Michael McWhorter

Mentor: Dr. Christine Miller
College of Agriculture and Life Sciences
""Raised in a conservative religious environment where even the existence of dinosaurs was a taboo subject, I learned early on to take matters into my own hands if I wanted to satisfy my inquisitiveness about nature with real, tangible answers. From behavioral observations of mourning doves lured into the garage with birdseed to ill-conceived designs for nocturnal camp illumination by filling the family tent with fireflies, creatively tackling those burning questions about the world is my lifelong passion. I’m a good deal older and a little bit wiser since the days of sneaking bottled spiders to school in my lunchbox— but my craving for knowledge and boundless wonder grow stronger daily as I explore the life with which we share our planet. I want to bring my imagination, ingenuity, and restless eagerness to a setting where I can investigate questions which fascinate me alongside peers and mentors who will challenge me to grow academically, professionally, and personally."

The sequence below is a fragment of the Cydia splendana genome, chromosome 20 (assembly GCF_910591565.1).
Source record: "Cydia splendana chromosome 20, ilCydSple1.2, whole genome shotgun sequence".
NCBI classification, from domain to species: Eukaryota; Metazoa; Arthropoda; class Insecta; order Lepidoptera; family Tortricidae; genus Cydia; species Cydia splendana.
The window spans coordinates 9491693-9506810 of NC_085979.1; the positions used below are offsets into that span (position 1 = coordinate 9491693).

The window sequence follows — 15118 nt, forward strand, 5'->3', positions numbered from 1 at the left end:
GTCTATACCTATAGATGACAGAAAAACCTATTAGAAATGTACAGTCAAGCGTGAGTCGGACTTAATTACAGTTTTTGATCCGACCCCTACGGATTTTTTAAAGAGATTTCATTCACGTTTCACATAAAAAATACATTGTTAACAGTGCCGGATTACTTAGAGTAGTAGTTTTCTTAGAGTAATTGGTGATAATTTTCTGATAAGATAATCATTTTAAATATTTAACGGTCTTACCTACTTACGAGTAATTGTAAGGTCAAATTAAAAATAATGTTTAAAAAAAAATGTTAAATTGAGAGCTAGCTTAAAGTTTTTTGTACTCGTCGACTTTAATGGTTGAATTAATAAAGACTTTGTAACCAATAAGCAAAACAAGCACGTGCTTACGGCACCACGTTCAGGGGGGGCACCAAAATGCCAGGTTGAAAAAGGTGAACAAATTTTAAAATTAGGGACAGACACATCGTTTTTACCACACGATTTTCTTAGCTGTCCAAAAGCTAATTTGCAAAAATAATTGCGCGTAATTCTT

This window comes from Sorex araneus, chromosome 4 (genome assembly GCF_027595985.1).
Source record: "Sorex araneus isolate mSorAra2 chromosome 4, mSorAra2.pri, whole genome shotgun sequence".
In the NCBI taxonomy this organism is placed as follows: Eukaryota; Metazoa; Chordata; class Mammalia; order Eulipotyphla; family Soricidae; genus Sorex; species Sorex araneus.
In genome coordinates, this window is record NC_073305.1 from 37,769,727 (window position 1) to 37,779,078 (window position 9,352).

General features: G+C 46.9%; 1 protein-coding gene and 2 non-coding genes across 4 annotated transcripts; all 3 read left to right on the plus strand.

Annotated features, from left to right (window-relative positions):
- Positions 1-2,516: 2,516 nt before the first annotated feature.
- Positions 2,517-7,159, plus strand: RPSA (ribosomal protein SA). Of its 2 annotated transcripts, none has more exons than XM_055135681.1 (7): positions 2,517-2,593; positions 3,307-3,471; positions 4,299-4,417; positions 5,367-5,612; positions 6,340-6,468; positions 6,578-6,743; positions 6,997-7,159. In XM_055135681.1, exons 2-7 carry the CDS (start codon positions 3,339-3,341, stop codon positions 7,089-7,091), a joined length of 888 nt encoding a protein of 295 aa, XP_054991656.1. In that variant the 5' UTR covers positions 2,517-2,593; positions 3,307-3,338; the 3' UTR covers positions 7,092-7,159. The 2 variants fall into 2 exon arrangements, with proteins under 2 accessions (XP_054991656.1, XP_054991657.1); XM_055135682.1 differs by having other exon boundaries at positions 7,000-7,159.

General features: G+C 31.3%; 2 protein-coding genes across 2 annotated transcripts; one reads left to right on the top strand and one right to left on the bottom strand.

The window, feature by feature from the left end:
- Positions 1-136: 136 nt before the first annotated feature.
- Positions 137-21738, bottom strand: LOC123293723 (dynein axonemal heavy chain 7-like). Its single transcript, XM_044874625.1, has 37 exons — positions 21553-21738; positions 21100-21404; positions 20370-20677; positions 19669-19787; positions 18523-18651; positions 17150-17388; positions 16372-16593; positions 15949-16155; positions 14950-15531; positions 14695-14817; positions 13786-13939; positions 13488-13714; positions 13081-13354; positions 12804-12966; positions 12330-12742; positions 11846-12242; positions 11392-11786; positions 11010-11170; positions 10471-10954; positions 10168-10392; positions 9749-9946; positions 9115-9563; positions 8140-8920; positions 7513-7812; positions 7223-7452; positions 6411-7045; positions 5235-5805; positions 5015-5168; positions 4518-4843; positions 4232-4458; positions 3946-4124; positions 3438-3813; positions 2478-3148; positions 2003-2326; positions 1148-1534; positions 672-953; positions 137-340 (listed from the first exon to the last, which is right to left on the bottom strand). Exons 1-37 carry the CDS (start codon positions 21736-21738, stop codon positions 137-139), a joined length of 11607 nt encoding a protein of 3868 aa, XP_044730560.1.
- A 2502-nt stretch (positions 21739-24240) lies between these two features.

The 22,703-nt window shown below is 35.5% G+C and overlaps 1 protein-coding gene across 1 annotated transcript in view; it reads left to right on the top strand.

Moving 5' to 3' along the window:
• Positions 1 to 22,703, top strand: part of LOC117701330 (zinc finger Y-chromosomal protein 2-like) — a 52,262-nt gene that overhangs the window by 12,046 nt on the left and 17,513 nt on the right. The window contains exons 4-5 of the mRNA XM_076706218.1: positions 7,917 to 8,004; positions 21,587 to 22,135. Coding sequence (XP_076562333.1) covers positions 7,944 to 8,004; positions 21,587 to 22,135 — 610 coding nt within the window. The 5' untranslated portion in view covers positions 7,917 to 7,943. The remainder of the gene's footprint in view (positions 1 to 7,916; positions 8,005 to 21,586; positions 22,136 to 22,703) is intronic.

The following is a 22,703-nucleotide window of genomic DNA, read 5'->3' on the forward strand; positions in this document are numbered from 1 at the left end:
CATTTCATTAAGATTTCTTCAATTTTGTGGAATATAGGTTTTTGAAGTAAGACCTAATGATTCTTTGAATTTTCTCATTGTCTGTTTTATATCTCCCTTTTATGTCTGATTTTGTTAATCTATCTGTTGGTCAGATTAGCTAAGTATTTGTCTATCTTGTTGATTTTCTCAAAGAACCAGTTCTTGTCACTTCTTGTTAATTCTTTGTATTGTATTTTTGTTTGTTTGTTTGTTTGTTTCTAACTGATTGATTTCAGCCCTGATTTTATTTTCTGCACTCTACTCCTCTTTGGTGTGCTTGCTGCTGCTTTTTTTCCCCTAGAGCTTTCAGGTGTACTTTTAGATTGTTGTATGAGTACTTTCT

Entomology and Nematology



Research Interests

  • Sexual Selection
  • Male-male Competition
  • Systematics

Academic Awards

  • Milledge Murphy Memorial Scholarship
  • University Scholars Program 2015-2016


  • UF Entomology Club


  • N/A

Hobbies and Interests

  • Insect Collection
  • Fiction Writing
  • Camping
  • Travel

Research Description

Fighting-style Variation of Acanthocephala Femorata (Hemiptera:Coreidae) on Two Host Substrates
Animal weapons are diverse, ornate structures used in competition between males of the same species over mates or territory. Despite evolving under similar pressures and in similar ecological niches, weapon morphology and fighting behaviors vary wildly, even within taxa. My project is investigating how structural differences in two distinct hosts of the coreid bug Acanthocephala femorata may cause shifts in intrasexual combat techniques, weapon morphology, and dominance.